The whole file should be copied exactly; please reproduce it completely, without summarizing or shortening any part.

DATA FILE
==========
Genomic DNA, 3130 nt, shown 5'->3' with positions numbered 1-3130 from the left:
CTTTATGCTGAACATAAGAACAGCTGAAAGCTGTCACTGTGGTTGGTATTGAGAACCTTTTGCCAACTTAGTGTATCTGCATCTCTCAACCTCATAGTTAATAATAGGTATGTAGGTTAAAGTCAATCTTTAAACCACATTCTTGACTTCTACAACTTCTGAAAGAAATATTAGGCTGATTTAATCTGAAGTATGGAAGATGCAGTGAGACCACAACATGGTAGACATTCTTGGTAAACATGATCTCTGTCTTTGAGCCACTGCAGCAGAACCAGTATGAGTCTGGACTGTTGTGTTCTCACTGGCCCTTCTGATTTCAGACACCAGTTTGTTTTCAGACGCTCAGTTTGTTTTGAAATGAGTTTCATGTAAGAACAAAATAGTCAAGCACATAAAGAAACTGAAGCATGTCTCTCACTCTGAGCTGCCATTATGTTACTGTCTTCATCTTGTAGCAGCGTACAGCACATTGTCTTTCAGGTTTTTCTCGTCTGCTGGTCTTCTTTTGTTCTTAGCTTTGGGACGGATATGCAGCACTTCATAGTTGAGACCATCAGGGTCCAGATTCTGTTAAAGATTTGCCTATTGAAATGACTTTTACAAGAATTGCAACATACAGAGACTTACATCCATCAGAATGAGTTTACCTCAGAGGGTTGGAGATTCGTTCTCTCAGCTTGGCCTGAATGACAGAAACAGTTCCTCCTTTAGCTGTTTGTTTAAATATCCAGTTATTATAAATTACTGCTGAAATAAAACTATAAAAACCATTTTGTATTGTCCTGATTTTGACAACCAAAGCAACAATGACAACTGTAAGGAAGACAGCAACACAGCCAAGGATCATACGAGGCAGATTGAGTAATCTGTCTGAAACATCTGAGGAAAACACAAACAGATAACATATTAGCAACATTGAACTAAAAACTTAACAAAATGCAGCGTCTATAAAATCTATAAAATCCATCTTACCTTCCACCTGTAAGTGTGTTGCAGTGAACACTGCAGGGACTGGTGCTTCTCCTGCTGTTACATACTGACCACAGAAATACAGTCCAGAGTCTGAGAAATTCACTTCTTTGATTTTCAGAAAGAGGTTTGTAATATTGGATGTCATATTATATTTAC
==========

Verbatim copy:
Genomic DNA, 3130 nt, shown 5'->3' with positions numbered 1-3130 from the left:
CTTTATGCTGAACATAAGAACAGCTGAAAGCTGTCACTGTGGTTGGTATTGAGAACCTTTTGCCAACTTAGTGTATCTGCATCTCTCAACCTCATAGTTAATAATAGGTATGTAGGTTAAAGTCAATCTTTAAACCACATTCTTGACTTCTACAACTTCTGAAAGAAATATTAGGCTGATTTAATCTGAAGTATGGAAGATGCAGTGAGACCACAACATGGTAGACATTCTTGGTAAACATGATCTCTGTCTTTGAGCCACTGCAGCAGAACCAGTATGAGTCTGGACTGTTGTGTTCTCACTGGCCCTTCTGATTTCAGACACCAGTTTGTTTTCAGACGCTCAGTTTGTTTTGAAATGAGTTTCATGTAAGAACAAAATAGTCAAGCACATAAAGAAACTGAAGCATGTCTCTCACTCTGAGCTGCCATTATGTTACTGTCTTCATCTTGTAGCAGCGTACAGCACATTGTCTTTCAGGTTTTTCTCGTCTGCTGGTCTTCTTTTGTTCTTAGCTTTGGGACGGATATGCAGCACTTCATAGTTGAGACCATCAGGGTCCAGATTCTGTTAAAGATTTGCCTATTGAAATGACTTTTACAAGAATTGCAACATACAGAGACTTACATCCATCAGAATGAGTTTACCTCAGAGGGTTGGAGATTCGTTCTCTCAGCTTGGCCTGAATGACAGAAACAGTTCCTCCTTTAGCTGTTTGTTTAAATATCCAGTTATTATAAATTACTGCTGAAATAAAACTATAAAAACCATTTTGTATTGTCCTGATTTTGACAACCAAAGCAACAATGACAACTGTAAGGAAGACAGCAACACAGCCAAGGATCATACGAGGCAGATTGAGTAATCTGTCTGAAACATCTGAGGAAAACACAAACAGATAACATATTAGCAACATTGAACTAAAAACTTAACAAAATGCAGCGTCTATAAAATCTATAAAATCCATCTTACCTTCCACCTGTAAGTGTGTTGCAGTGAACACTGCAGGGACTGGTGCTTCTCCTGCTGTTACATACTGACCACAGAAATACAGTCCAGAGTCTGAGAAATTCACTTCTTTGATTTTCAGAAAGAGGTTTGTAATATTGGATGTCATATTATATTTAC